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A history of the Greenwich Blue Coat Schools

1700 ~ 2014
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To clothe and maintain, free of all charge, orphan girls of Greenwich and to give them a sound education and training in domestic subjects to enable them to gain their livelihood in service when they leave the school.


Girls born in Greenwich-children of respectable married people are eligible for admission between the ages of 7 and 9. Application should be made in the first instance to the Hon. Secretary, Miss Fearon, Holy Trinity Vicarage, Blackheath Hill, for an Application Form, which, when fully filled, in, must be returned to her, and if the Com­mittee consider the case likely to be suitable, the mother or guardian will be asked to bring the child before the Committee.

No child, however suitable, can be admitted unless her mother or guardian signs an agreement to allow her to remain in the School till the age of 16, and then to be placed in service by the Committee.

Children must however be removed at any time if the Committee consider it advisable.


The girls attend Holy Trinity Day Schools till the age of 14, from the age of 11 they begin to take a share in the work of the house, and after the age of 14 they receive a thorough training in cooking, housework, needlework and laundry work.

On Sundays the girls attend Holy Trinity Church and Sunday Schools.

Every effort is made to make their lives thoroughly happy and to ensure their moral and physical welfare.

Girls are placed in service at the age of 16, or at an earlier age if the Committee consider it advisable.

An excellent outfit is given to girls when placed in service (but it is not given if a girl is removed from the School for any reason).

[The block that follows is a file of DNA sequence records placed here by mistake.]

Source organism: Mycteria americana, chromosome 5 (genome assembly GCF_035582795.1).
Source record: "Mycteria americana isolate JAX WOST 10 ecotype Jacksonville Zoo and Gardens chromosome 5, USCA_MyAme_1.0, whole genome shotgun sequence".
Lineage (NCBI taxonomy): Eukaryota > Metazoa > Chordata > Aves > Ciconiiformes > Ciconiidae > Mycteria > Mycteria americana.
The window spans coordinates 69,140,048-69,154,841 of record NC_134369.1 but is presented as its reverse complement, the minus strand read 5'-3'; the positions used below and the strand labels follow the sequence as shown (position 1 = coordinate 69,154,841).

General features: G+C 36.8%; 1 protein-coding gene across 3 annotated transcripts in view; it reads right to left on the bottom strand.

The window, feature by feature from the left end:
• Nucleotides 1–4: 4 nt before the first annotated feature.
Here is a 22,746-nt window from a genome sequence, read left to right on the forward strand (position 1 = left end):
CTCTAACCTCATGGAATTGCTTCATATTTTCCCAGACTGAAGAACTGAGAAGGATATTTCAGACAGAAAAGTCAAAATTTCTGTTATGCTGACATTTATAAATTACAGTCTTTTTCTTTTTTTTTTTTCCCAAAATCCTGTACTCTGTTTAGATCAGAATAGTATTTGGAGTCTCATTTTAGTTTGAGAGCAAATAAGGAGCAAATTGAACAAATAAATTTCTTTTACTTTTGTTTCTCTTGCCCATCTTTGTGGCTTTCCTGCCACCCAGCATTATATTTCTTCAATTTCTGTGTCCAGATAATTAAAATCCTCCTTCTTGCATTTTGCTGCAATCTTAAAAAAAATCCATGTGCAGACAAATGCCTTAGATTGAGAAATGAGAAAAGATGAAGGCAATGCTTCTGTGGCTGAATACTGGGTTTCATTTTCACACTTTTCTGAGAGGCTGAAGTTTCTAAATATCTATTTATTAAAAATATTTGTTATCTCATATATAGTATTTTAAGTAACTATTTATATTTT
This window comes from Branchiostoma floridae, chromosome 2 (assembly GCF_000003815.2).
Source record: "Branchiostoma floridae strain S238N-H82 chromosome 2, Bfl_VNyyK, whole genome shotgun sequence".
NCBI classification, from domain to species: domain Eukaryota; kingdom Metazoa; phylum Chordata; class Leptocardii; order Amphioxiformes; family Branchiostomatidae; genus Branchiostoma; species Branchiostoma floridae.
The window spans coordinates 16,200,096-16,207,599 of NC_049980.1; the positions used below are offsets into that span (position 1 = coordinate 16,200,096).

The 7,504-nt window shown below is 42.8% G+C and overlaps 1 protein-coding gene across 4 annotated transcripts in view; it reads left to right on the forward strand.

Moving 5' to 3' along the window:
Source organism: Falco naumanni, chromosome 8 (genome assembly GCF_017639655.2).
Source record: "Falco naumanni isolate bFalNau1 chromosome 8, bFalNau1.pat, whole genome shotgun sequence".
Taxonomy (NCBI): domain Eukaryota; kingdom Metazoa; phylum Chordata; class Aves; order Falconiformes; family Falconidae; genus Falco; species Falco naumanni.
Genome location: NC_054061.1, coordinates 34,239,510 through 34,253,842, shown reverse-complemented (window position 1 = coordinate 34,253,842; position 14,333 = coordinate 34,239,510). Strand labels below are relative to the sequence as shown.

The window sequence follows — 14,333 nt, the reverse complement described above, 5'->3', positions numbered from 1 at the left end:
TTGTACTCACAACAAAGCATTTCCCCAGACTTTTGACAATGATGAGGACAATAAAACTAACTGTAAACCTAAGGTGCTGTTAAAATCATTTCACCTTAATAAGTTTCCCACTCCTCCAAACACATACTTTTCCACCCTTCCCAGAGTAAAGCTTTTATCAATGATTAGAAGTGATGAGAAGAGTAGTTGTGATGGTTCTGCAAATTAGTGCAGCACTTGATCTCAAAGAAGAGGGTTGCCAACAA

Two rewards of 10/- each are given to old girls at the completion of their first and second year in service if they receive a satisfactory report from their employer.


Parents and friends may visit the children as a rule on the first Thursday in every month from 6 to 7 p.m. The children are allowed a whole day home two or three times during the year.

Greenwich Blue Coat Girls’ School 1913 Annual Report 1913 (Page 3) School Matron

The Committee wish to express their appreciation of Miss Sneyd’s capable management of the School during the year; this appreciation is shared too by the girls and their mothers, who, in conjunction with the Under-Matron, presented Miss Sneyd with a silver-plated teapot on Christmas Day as a “token of their appreciation of her loving kindness.”

Miss Emily Sneyd, aged 38, was appointed Matron at a special Committee Meeting held on 19 May 1908. Her salary was £32.10s per annum, rising by £2.10s a year to £40. She replaced Miss Elizabeth Howarth, then aged 52, who had served as Matron for over 24 years. She signed a note in the Expenses Book in 1884. Her predecessor, Miss Jane Luxford, appears on the 1881 census return for the school.

Miss Sneyd took up her position on 22 June 1908. Her arrival seems to have triggered some bad behaviour on the part of the girls and there were also untrue rumours being spread by some of the mothers. The Committee minutes of 14 July 1908 note that Mrs Helen Bayne, who was the Secretary and wife of The Rev’d Ronald Bayne (Vicar of Holy Trinity Church) had “investigated the cause of the complaint” and seen a number of the mothers. “A letter was read from the six elder girls expressing regret for their conduct, and a promise to do better in the future and be more obedient to their Matron. It was thought that the trouble at the home would soon be over now.”  Mrs Bayne resigned in October 1908 because she and her husband were moving from the neighbourhood to a new parish in Camberwell.